The common garter snake is another garter snake in North Dakota. These snakes are 18 to 32 inches long with a varied appearance. They can be green, black, or brown with three yellowish stripes. They can also have red blotches on their sides. Common garter snakes occur in scattered locations across the state – mainly in the Northwest and the Southern regions. They live in a wide variety of habitats, but are most often found near to a permanent water source such as streams and rivers. As they are diurnal you’re most likely to see common garter snakes from morning through late afternoon.

A common garter snake (mostly a dull grey to black on top with a yellowish underbelly) slithering in grass
Common garter snakes are diurnal, so you’re most likely to see them from morning through late afternoon.

©iStock.com/Wildnerdpix

Common garter snakes are not dangerous to humans but they are toxic to their prey. They contain a mild venom-like substance in their saliva which they use to incapacitate prey such as toads. Conversely, common garter snakes are immune to the venom that is produced by toads! If you are bitten by a common garter snake it is not usually serious, with the most common symptoms being swelling and itching in the affected area.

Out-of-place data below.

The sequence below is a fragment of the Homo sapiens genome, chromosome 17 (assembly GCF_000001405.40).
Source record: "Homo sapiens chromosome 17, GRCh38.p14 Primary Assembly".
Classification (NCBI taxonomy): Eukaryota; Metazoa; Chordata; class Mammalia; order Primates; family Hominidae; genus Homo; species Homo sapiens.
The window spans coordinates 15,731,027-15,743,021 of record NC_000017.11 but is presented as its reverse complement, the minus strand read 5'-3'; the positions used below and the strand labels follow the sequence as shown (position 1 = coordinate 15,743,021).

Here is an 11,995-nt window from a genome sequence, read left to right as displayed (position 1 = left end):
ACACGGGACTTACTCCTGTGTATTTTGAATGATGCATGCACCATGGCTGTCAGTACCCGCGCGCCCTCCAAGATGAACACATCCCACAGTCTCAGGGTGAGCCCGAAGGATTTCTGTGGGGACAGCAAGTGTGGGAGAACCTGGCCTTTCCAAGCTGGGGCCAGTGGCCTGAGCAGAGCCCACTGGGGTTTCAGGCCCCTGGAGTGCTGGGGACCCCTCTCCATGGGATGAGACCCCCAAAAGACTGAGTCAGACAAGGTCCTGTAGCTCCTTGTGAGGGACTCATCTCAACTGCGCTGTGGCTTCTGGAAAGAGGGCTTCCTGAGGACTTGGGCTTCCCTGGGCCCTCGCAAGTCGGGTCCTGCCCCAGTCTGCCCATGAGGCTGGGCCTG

Plains Hognose Snake (Heterodon nasicus)

The final black snake in North Dakota is the plains hognose snake, which is also known as the western or prairie hognose snake. They are 15 to 25 inches long and are typically tan or light brown with darker brown or black markings. Although plains hognose snakes resemble prairie rattlesnakes, the most distinctive difference is found in the shape of their snouts, as plains hognose snakes have distinctly upturned snouts!

A frontal shot of a plains hognose snake's upturned snout